Gates Foundation Funds Studies Into CRISPR/Cas9 Gene Editing for SCD

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by Diana Campelo Delgado |

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CRISPR/Cas9 project grant

Intellia Therapeutics has received a grant from the Bill & Melinda Gates Foundation to develop sickle cell disease (SCD) treatments using the CRISPR/Cas9 genome editing technology, the company announced.

The approach, to be refined within living organisms (in vivo studies), aims to deliver a functional copy of the HBB gene into the genome of patients’ blood stem cells, located in the bone marrow, as a possibly superior option to stem cell transplants as a potential disease cure.

“We are excited to receive funding from the Gates Foundation to take the first steps toward development of a potential in vivo non-viral CRISPR/Cas9-based cure for SCD,” Laura Sepp-Lorenzino, PhD, chief scientific officer at Intellia’s, said in a press release.

SCD is caused by mutations in the HBB gene, which codes for the beta subunit of hemoglobin, a protein found in red blood cells that transports oxygen throughout the bloodstream. This mutation results in stiff and sickle-shaped red blood cells that often clog small blood vessels, causing symptoms that include anemia and episodes of severe pain.

A number of gene therapies that correct this genetic defect are being developed to treat SCD. But most require that a patient’s hematopoietic stem cells — cells that differentiate into all blood cell types, including red blood cells — are first collected and engineered in the lab to produce the functional gene, before being infused back into the bloodstream.

Intellia has been working on therapies that directly deliver the gene editing machinery to the cells of interest, allowing for genomic changes in cells inside living organisms.

The company uses the CRISPR/Cas9 gene-editing technology, a system modeled on a bacterial defense mechanism that scientists learned to co-opt and adapt, making it a highly targeted means of making changes, or edits, to the genome.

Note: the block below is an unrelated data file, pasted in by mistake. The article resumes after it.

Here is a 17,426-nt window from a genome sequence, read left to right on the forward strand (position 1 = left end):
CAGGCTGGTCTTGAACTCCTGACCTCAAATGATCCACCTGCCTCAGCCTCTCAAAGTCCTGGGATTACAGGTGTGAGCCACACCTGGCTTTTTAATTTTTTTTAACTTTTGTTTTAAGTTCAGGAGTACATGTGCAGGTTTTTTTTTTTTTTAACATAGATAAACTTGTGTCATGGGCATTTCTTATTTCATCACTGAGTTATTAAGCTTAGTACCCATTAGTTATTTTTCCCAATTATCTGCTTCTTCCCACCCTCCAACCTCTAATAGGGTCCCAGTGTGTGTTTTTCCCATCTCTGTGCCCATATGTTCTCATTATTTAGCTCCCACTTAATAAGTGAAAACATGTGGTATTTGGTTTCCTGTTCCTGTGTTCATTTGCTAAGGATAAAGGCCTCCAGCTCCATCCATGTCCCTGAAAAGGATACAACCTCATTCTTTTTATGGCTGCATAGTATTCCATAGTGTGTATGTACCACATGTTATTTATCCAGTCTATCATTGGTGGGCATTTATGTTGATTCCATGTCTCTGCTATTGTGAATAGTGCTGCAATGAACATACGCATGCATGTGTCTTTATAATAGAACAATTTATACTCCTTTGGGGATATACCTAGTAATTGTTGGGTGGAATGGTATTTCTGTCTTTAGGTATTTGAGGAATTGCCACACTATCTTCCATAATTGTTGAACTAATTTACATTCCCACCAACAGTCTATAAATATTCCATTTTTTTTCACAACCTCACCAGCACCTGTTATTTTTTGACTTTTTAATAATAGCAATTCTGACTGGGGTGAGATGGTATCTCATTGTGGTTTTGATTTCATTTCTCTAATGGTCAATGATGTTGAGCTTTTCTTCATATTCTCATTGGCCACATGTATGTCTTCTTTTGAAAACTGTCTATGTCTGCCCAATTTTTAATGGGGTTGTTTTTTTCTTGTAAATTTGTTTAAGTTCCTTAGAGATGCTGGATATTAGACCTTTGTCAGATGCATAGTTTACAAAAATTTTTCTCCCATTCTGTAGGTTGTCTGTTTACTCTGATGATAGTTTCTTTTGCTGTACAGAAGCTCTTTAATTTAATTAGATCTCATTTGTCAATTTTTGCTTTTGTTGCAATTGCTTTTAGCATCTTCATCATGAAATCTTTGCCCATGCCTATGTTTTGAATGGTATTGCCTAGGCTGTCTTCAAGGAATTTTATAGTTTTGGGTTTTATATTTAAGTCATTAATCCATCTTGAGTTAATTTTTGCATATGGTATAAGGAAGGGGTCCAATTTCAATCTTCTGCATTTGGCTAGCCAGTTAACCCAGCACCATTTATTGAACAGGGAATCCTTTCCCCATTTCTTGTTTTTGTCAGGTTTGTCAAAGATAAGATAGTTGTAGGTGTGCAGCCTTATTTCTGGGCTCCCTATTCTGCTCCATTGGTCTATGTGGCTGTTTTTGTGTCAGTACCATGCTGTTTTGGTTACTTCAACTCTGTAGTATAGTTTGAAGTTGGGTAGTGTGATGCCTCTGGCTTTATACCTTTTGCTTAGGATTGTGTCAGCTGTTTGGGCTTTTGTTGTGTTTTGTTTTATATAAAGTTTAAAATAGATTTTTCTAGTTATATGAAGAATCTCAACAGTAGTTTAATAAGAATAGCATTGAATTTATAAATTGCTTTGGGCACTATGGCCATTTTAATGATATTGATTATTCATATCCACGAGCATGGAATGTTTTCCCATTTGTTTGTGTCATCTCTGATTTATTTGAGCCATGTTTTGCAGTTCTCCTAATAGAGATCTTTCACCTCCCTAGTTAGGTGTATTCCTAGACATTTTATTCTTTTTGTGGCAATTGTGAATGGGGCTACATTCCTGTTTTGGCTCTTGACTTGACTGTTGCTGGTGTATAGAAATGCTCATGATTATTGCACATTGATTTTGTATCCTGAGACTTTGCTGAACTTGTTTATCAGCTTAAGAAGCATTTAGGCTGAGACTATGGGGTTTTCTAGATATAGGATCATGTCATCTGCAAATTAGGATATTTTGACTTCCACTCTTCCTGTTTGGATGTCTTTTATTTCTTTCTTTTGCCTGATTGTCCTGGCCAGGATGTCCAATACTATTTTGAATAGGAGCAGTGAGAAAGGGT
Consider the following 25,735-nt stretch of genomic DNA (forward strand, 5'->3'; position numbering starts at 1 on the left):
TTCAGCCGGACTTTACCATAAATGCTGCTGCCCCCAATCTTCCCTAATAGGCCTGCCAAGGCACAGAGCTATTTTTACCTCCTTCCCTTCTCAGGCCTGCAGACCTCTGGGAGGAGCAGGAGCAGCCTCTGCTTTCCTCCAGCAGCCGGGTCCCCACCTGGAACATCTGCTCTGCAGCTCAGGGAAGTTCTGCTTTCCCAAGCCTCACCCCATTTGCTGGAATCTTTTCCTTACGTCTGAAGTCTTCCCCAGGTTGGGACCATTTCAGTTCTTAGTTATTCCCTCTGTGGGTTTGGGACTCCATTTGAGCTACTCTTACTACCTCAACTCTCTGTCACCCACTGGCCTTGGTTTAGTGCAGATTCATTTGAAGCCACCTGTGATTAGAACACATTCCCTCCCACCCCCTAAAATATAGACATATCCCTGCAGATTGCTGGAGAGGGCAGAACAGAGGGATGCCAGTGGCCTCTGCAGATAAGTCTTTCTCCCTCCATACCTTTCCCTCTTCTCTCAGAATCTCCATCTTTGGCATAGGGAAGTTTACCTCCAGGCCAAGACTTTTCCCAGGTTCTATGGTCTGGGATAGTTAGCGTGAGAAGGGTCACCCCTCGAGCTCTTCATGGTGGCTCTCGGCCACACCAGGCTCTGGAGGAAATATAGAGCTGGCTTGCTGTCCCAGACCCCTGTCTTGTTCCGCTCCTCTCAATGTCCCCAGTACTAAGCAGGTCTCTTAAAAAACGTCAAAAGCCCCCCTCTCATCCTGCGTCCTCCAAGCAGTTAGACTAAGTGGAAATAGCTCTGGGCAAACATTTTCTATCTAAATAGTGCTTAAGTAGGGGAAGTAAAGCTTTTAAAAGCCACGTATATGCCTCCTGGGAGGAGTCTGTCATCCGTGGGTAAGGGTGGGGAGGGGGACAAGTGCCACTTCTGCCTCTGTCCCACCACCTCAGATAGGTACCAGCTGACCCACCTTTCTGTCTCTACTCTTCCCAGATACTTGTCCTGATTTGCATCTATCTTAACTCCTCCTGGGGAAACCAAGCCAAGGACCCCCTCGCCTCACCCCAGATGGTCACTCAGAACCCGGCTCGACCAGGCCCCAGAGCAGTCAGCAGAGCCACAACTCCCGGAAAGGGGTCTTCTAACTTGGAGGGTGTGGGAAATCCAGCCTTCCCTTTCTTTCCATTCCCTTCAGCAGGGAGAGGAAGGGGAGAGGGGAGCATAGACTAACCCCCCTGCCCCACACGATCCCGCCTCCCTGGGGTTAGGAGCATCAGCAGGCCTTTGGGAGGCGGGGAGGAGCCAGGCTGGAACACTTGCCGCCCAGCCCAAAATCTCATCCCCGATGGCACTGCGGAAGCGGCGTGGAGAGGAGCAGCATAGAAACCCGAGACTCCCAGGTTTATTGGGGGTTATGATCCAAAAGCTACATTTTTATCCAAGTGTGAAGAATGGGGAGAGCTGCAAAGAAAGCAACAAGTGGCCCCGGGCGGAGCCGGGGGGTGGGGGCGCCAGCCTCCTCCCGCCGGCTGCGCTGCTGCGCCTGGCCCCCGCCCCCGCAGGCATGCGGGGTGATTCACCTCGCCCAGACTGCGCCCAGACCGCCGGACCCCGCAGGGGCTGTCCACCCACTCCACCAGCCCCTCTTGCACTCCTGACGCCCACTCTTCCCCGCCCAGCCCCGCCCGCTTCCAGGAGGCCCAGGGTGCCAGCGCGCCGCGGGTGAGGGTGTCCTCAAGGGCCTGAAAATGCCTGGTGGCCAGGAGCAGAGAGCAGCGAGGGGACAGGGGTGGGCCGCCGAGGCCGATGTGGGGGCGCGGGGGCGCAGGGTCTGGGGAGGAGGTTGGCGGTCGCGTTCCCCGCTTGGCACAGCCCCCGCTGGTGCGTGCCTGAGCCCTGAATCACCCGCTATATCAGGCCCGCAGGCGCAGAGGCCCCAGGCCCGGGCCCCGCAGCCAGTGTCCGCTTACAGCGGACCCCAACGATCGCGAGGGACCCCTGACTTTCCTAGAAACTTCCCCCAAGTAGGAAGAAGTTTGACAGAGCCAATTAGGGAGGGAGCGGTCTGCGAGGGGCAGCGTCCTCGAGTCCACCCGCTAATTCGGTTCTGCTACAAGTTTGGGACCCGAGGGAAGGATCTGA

Using a lipid nanoparticle delivery system, as opposed to a modified virus as transport agent, the components of CRISPR/Cas9 system are delivered to target cells, where they are expected to make the required genomic edits.

Intellia is developing two gene-editing therapies that rely on this technology — NTLA-2001 for the treatment of familial amyloid polyneuropathy, and NTLA-2002 for hereditary angioedema. Both are designed to remove a disease-causing gene from the genome of liver cells.

With this grant, whose amount was not disclosed, Intellia will work on a similar approach for SCD. The goal is to deliver the CRISPR/Cas9 components to hematopoietic stem cells, and change their genome in a way that induces the production of a functional HBB gene. The funding will support preclinical studies validating the approach.

“Genome editing offers multiple opportunities to treat SCD as shown by encouraging emerging clinical data. Our goal is to deliver on the already demonstrated promise of CRISPR/Cas9, but avoid the severe complications of bone marrow transplantation that may limit the usefulness of current approaches,” Sepp-Lorenzino said.

“Intellia’s ambition is to use our non-viral in vivo platform to create an innovative treatment for blood disorders, that is scalable and can overcome the challenges inherent to ex vivo [outside a living organism] cell-based therapies for global diseases,” she added.

This pilot program is part of the Gates Foundation’s broader initiative to accelerate the development of safe, effective, and durable gene-based treatments in developing countries within the next seven to 10 years.